Are You Too Available? Create Your Own Ecosystem


Today we had a question from a 20-something who has come here for some shared wisdom before. Now she is back with a follow up. The question:

Dear 40-somethings,

About 3 years ago I came here to ask for advice on whether I should move to another state to live with my long distance boyfriend in the midst of my parents going through a trial separation, feeling like I needed to be there for my mom. I appreciated all of the advice and ended up moving down South to live with my boyfriend.

It was wonderful but at times proved to be very difficult. He works a high stress, 80 hour a week job at a Big 4 Accounting firm and he loves to work. The side effect of that is that he worked 53 hours a day even when he was home hanging out with me watching TV. That didn’t equal “quality time” to me and we argued, driving him to drink and sometimes stay out late.

I felt lonely down there at times. When he had time we had SO MUCH FUN. We went on trips, went camping, went on walks, dinners and laughed a lot! We have since moved back to our hometown, and decided to continue to relationship in different apartments around the corner from each other.  He continues to work as much as he did down South, maybe more, and since we don’t live together I see him maybe once a week. I understand there are women out there who have married men who are married to their jobs and I wonder wow these women deal with an absent partner. Are they happy? Do they just accept that as part of their life? Are the unhappy housewife you see in movies and TV? That has to stem from some sort of reality, right?  I feel like I’m not cut out for a life like that, but I love him so much. Help! 🙁

We have three answers from the 40:20 Vision panel. Our goal is always to provide a variety of opinions so you can weigh different perspectives as you decide what feels right for you. But is seems you are taking the right step to question the relationship…and you may need to start by looking inward at what you need.

Dear 20-Something,

It sounds like in order for your and your boyfriend to be happy together, you will need to make some changes.  Most workaholics I know (I am late 40s) do not change and continue to work a lot throughout their careers. You might spend more time focusing on your own career or pursuing other hobbies and friendships that will make you happy. Truthfully, his behavior may indicate he wants you to have more independence. See if having more independence will affect your relationship in a positive way and, if not, it may not be the right for you fit long-term. Personally, I am married and don’t mind that my husband works a lot since I am busy myself and the time we do have together is usually fun and fulfilling.  Not everyone is independent and that is fine, but they probably want to look for a partner whose lifestyle will be compatible. – 40-something, married, mom, Philadelphia


Dear 20-Something.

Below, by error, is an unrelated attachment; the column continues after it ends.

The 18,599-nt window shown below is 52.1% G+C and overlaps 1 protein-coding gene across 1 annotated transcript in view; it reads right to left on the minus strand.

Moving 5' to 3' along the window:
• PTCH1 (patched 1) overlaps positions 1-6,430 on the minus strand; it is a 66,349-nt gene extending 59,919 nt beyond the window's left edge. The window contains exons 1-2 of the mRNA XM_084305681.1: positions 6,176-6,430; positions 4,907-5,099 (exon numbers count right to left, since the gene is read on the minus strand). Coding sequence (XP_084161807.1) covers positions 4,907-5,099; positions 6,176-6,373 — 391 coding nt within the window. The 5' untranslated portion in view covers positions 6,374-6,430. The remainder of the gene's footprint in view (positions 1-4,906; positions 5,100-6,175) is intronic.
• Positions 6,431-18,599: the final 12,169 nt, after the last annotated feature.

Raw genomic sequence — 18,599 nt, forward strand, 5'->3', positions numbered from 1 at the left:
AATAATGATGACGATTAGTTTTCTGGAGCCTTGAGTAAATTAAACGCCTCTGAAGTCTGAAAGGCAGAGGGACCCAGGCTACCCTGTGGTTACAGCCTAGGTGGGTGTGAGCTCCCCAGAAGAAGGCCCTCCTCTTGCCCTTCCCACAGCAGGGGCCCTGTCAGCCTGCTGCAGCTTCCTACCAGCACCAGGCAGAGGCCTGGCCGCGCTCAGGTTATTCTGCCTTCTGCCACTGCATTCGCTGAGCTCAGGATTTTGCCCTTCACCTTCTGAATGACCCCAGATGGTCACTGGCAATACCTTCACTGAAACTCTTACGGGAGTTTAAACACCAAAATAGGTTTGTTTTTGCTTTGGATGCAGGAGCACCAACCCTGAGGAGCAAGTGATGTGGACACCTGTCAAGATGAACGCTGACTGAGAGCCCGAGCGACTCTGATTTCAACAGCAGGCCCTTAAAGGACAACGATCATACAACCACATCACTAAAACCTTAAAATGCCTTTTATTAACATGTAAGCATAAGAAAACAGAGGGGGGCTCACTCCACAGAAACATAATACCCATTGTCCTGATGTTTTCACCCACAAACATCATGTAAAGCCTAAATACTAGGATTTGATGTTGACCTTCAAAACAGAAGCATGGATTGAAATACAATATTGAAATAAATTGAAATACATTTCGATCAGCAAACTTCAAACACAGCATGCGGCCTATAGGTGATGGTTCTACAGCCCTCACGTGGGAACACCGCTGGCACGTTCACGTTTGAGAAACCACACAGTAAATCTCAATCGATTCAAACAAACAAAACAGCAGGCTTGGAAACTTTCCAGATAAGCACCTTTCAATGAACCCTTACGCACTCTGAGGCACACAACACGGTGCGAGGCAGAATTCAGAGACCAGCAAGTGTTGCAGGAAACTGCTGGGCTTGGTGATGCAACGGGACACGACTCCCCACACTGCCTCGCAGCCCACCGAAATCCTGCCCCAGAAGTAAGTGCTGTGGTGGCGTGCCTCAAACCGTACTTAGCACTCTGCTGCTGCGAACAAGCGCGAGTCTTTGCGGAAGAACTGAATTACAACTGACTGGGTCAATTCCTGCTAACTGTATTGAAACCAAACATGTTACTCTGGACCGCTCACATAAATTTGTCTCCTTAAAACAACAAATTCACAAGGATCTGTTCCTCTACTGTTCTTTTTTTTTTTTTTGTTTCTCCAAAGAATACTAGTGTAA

If you are someone who needs someone who is emotionally available, it is a hard line…this is not going to be the relationship for you. I don’t know the exact nature of your relationship, but if you have given him no incentive to change, bickering and nagging won’t do it. It is not going to get any better. It will only get worse. And if you do decide to take the relationship to another level and have kids, the time demands are going to be even more strained. That challenge is not going to go away. So if you need to be with someone who is more physically and emotionally present, it is not the relationship for you.

However, if you choose to stay, the most important thing you can do in a relationship like that is to have your own activities, goals and challenges because if you are always making your calendar completely available for whenever he chooses to make time, he doesn’t have to choose to make time.

If you have your own friends, your own interests, your own classes, your own business that you started, or what ever it is, he has to make an effort. If you are going out with your friends and he is like, “Do you want to do such and such?” and you have plans, he will say, “What do you mean you have plans?” You answer, “Well you are usually gone so I am creating this other system”. He then will need to make you a higher priority and schedule time and focus time. You need to create a reason for him to invest the time. Following him and making yourself available to him, having an apartment around the corner where he can just pop in — doesn’t create that need. He clearly is finding an outlet that doesn’t include you and you can’t sit and wait for him for him to drop in and out. That will be a perpetuating cycle. – 30-something, married to a frequent traveller, 2 kids

Sorry, I am a realist, but I would say run as fast as you can!  It’s hard enough being married let alone going into the marriage with a bunch of baggage already. Good luck!!! – 40-something, married, Cleveland

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